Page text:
Juergen Schmidhuber (1999) Extracting Predictable Hyperstructure. Psycoloquy: 10(034) Hyperstructure (2)

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PSYCOLOQUY (ISSN 1055-0143) is sponsored by the American Psychological Association (APA).
Psycoloquy 10(034): Extracting Predictable Hyperstructure

Commentary on Richardson on Hyperstructure

Juergen Schmidhuber
Corso Elvezia 36
6900 Lugano



Richardson's project is partially realized in previous work on discovery of predictable classifications.


complexity, covariation, features, hypernetwork, hyperstructure, object concepts, receptive field, representation
1. Richardson (1999) correctly states that feature space is inappropriate for identifying what's predictable. In typical environments perfect prediction of input features tends to be impossible because the inputs are never quite the same. This is the precise motivation of a previous article (Schmidhuber & Prelinger, 1993), which describes an unsupervised system that learns to classify patterns so that the classifications are predictable while still being as specific as possible. The approach can be related Becker and Hinton's IMAX (1992).

2. Consider the following example: Hearing the first two words of a sentence "Henrietta eats..." allows you to infer that the third word probably indicates something to eat but you cannot tell what. The class of the third word corresponds to "hyperstructure" (to use the term coined by Richardson) that is predictable from the previous words -- the particular instance of the class is not. The class "food" is not only predictable but also nontrivial and specific in the sense that it does not include everything: "John," for instance, is not an instance of "food."

3. Unsupervised discovery of predictable classifications can be achieved through two neural networks T1 and T2. With a given pair of input patterns, T1 sees the first, T2 the second. In the example above, T1 may see a representation of the words "Henrietta eats," while T2 may see a representation of the word "vegetables." T2's task is to classify its input. T1's task is to predict T2's output. There are two conflicting goals which in general are not simultaneously satisfiable: (A) Predictions should match the corresponding classifications. (B) The classifications should be discriminative. The trade-off between (A) and (B) is expressed by means of two opposing costs. This can be done in more than one reasonable way (Schmidhuber & Prelinger, 1993). The total cost is minimized by gradient descent. This forces the predictions and classifications to be more like each other, while at the same time forcing the classifications not to be too general but to tell something about the current input. The procedure is unsupervised in the sense that no teacher is required to tell T2 how to classify its inputs.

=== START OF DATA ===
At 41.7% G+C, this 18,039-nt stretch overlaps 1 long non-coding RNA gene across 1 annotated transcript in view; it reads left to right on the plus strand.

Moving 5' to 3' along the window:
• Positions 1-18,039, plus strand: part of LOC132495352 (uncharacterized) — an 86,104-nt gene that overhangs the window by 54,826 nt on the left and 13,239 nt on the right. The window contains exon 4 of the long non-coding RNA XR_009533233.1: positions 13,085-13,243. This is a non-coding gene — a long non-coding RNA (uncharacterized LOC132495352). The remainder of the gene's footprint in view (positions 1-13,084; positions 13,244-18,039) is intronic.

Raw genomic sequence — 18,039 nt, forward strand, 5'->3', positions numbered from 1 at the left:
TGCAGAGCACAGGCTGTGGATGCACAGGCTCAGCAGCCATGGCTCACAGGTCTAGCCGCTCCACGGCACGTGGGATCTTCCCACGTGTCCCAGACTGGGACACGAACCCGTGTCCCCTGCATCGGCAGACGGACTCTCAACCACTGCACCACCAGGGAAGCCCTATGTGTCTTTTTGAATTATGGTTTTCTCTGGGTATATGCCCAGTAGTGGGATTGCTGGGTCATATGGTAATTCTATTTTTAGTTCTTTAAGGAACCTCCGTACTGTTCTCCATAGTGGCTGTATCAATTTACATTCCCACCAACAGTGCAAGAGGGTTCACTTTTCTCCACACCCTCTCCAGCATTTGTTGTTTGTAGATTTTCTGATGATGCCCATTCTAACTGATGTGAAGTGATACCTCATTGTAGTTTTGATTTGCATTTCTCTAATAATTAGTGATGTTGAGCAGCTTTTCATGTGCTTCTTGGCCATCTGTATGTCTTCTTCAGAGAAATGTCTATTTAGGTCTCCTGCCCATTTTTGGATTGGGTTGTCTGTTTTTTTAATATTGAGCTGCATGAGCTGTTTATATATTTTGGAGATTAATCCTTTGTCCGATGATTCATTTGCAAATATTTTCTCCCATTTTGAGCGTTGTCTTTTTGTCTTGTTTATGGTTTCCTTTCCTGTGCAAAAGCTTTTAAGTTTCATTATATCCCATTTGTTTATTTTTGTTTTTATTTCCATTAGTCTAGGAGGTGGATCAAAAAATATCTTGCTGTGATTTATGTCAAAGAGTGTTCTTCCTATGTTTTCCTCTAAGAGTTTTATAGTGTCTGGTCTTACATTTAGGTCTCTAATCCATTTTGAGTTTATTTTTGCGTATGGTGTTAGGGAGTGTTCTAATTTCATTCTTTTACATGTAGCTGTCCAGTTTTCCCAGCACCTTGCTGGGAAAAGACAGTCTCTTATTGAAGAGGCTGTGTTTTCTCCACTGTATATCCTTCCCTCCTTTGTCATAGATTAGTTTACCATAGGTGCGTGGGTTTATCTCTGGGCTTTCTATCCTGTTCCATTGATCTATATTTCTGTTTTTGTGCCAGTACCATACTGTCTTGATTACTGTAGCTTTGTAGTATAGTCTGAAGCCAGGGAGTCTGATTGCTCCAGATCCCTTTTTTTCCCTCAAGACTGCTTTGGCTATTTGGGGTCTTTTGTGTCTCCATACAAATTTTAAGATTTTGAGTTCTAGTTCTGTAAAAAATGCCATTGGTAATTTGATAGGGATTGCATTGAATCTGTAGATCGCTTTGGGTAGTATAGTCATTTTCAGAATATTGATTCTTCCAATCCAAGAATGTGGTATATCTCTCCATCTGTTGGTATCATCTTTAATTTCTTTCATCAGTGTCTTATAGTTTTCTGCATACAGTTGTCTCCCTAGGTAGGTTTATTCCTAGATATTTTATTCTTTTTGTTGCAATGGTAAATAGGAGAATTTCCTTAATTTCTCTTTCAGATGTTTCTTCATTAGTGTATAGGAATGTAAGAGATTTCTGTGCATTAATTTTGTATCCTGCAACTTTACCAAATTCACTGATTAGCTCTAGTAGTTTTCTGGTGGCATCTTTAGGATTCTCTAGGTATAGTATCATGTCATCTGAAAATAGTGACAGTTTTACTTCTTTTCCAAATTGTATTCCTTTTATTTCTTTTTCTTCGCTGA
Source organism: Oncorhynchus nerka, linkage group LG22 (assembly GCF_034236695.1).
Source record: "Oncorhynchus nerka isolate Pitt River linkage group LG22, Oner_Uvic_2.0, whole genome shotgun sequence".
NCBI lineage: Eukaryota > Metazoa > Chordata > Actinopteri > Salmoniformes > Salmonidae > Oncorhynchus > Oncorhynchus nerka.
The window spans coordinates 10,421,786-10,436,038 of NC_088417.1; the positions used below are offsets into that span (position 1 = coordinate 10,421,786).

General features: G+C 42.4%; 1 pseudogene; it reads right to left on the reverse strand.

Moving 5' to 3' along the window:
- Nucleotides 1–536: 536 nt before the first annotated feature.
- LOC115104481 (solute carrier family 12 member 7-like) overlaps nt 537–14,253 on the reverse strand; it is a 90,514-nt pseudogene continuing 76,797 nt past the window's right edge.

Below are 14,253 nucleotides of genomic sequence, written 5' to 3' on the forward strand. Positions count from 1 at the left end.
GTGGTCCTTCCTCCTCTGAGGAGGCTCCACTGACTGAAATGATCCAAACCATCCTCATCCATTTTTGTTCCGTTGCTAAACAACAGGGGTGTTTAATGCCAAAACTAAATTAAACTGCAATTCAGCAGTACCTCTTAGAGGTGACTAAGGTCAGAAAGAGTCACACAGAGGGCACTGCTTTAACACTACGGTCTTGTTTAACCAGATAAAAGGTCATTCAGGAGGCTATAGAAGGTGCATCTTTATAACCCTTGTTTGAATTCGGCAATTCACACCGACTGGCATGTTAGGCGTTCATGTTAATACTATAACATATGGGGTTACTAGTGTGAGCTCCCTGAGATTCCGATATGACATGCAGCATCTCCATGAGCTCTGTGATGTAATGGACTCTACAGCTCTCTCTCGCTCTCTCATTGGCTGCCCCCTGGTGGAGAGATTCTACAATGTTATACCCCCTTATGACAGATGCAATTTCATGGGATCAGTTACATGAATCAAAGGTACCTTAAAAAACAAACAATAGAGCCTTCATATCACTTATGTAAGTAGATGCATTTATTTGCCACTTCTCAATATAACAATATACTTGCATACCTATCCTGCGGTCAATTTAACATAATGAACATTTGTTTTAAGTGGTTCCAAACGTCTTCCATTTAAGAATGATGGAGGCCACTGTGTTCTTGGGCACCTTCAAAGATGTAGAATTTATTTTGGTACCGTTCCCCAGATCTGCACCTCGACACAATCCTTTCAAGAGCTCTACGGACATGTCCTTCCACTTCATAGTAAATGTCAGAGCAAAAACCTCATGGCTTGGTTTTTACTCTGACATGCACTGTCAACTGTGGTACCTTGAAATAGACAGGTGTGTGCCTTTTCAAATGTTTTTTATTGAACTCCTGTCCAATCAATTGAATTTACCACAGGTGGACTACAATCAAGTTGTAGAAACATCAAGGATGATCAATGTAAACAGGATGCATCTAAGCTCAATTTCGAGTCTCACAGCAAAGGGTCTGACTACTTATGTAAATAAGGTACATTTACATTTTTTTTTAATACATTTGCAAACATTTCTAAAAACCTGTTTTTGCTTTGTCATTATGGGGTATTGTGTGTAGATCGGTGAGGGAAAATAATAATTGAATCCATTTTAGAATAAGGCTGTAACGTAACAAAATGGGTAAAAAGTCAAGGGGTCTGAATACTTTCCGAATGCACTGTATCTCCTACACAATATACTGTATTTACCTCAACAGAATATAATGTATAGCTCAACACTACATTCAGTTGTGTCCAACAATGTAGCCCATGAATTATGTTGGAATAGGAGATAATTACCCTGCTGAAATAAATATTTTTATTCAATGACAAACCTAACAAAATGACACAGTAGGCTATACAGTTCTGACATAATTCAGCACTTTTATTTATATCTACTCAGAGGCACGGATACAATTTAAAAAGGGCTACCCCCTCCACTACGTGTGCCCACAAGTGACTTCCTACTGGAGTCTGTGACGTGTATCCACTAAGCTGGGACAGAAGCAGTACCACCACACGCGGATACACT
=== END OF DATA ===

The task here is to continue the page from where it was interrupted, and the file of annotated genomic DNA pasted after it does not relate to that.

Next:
4. Several experiments show that the system indeed automatically develops internal representations of predictable "hyperstructure" as opposed to traditional feature detectors. Hence, at least this part of Richardson's project has already found an exemplary neural implementation.


Becker, S. and Hinton, G.E. (1992). A self-organizing neural network that discovers surfaces in random-dot stereograms. Nature 355:161-163.

Richardson, K. (1999) Hyperstructure in Brain and Cognition. PSYCOLOQUY 10(031). ftp://ftp.princeton.edu/pub/harnad/Psycoloquy/1999.volume.10/ psyc.99.10.031.hyperstructure.1.richardson http://www.cogsci.soton.ac.uk/cgi/psyc/newpsy?10.031

Schmidhuber, J. and Prelinger, D. (1993). Discovering predictable classifications. Neural Computation, 5(4):625-635. ftp://ftp.idsia.ch/pub/juergen/predmax.ps.gz

Volume: 10 (next, prev) Issue: 034 (next, prev) Article: 2 (next prev first) Alternate versions: ASCII Summary